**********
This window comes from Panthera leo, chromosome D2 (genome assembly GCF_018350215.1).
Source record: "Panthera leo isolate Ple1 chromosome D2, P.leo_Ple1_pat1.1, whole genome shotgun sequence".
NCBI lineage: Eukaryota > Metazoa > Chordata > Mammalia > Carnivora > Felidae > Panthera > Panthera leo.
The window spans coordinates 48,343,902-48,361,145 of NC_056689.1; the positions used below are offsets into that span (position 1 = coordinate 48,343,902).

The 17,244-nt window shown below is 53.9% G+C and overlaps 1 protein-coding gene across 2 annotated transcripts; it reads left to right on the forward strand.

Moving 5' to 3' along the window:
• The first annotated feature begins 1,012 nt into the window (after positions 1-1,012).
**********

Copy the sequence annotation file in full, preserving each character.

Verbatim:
This window comes from Panthera leo, chromosome D2 (genome assembly GCF_018350215.1).
Source record: "Panthera leo isolate Ple1 chromosome D2, P.leo_Ple1_pat1.1, whole genome shotgun sequence".
NCBI lineage: Eukaryota > Metazoa > Chordata > Mammalia > Carnivora > Felidae > Panthera > Panthera leo.
The window spans coordinates 48,343,902-48,361,145 of NC_056689.1; the positions used below are offsets into that span (position 1 = coordinate 48,343,902).

The 17,244-nt window shown below is 53.9% G+C and overlaps 1 protein-coding gene across 2 annotated transcripts; it reads left to right on the forward strand.

Moving 5' to 3' along the window:
• The first annotated feature begins 1,012 nt into the window (after positions 1-1,012).